i gave up, rented the house to a nice clean family, and ran away. because i was so poor, i took my least favourite roommate (it made little sense at the time, but we became fast friends, amazing roommates and i really really wish i could remember her last name. alas, i cannot, and so i cannot hunt her down and see how well she got over god) and went searching for a hovel to call our very own.
what we found was single rooms in a shared basement suite off whyte avenue in a small, old, smelly cold house. it was so cold that i slept fully clothed and routinely spiked my morning coffee with large glugs of bailey's (a likely excuse, i know, i know). sometimes, in a cruel parody of families gathered around a crackling fire, gail and i would stand in front of the open oven, warming our hands, hoping for something better. showers were long and hot, but flip-flops were necessary on account of years' worth of grime embedded grimly in the grout as well as the occasional centipede.
after a month or two of this, we found a basement apartment to share and moved out. although there had been no move in inspection, the slumlord bitch who owned the place refused to refund our damage deposit because we weren't fools and thus left the hovel as filthy as we had found it. instead of taking this to a landlord tenant mediator or threatening a lawsuit (remember, i was young and dumb) i snuck back after we had moved and cut every single last one of the bitch's glorious tulips. she had our hundred bucks but we had lovely fresh flowers to brighten our dickensian poverty.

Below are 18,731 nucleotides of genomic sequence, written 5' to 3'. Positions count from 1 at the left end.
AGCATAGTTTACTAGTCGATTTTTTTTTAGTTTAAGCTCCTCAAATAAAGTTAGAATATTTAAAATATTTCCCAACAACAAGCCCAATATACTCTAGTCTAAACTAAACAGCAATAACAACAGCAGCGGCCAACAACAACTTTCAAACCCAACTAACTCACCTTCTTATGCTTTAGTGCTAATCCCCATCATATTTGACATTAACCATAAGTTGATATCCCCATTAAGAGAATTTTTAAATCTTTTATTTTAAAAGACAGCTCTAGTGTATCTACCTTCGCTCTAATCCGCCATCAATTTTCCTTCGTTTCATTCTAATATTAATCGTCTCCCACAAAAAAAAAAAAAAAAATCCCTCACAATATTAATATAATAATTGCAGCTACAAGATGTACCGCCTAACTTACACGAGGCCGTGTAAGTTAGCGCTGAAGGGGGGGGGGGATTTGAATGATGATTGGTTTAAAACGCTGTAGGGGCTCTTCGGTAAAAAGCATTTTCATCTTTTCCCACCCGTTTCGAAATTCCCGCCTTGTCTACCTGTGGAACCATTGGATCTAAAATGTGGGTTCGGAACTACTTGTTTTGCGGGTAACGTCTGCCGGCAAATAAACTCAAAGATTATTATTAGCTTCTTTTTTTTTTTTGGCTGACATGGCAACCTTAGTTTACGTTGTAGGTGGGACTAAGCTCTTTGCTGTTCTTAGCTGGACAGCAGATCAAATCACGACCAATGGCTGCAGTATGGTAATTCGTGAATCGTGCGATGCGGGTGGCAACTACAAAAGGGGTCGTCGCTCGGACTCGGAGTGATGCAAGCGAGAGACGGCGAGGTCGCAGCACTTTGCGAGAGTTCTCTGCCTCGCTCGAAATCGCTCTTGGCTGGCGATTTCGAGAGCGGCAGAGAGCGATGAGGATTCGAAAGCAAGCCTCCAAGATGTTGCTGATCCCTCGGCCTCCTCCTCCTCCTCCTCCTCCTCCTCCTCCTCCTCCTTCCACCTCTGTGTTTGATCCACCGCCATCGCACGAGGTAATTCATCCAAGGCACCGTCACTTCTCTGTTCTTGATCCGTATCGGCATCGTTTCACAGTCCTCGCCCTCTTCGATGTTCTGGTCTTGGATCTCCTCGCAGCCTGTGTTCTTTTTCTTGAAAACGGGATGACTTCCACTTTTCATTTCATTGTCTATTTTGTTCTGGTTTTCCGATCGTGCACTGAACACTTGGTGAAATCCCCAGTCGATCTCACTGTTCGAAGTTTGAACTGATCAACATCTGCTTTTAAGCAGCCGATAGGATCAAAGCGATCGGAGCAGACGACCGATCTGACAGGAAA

we were poor but we had fun. sometimes when we felt like doing something really special, we'd split a bottle of beer and a can of corn. mm, mm good. we subsisted mostly on steamed veggies with molly mcbutter* and oatmeal. occasionally i'd crave mashed potatoes and mash them with a fork until a good friend took pity and bought me a real masher. thanks, f! eating out meant rosie's $4.99 palace, where we would order a beer and a $1.49 coleslaw. obviously, we were all about the balanced diet. sometimes we'd go grocery shopping, grab a small container of sherbet and two spoons from the deli and, at the end of our expedition, present the puzzled cashier with the empty. it made shopping way more fun.
by then, both of us had given up on the whole religion thing (and by extension, the virginity) and so a curious cast of men (in her case) and boys (in mine) came and went, making things fun and interesting. there were occasional fights and tears but overall we got along famously.
she told me she was moving to fort mcmurray about a day before i found out my uncle would be finally coming to canada and needing a place to stay. this worked out well for all concerned, except poor gail who, for all i know, is still stuck in fort mac, dispensing nutritional advice to fat nouveau riche newfies with horrifying haircuts, thinking she is happy. i never did see her there.
*she was a nutritionist and thus shunned real butter and, from what i remember, all foods except steamed veggies and oatmeal.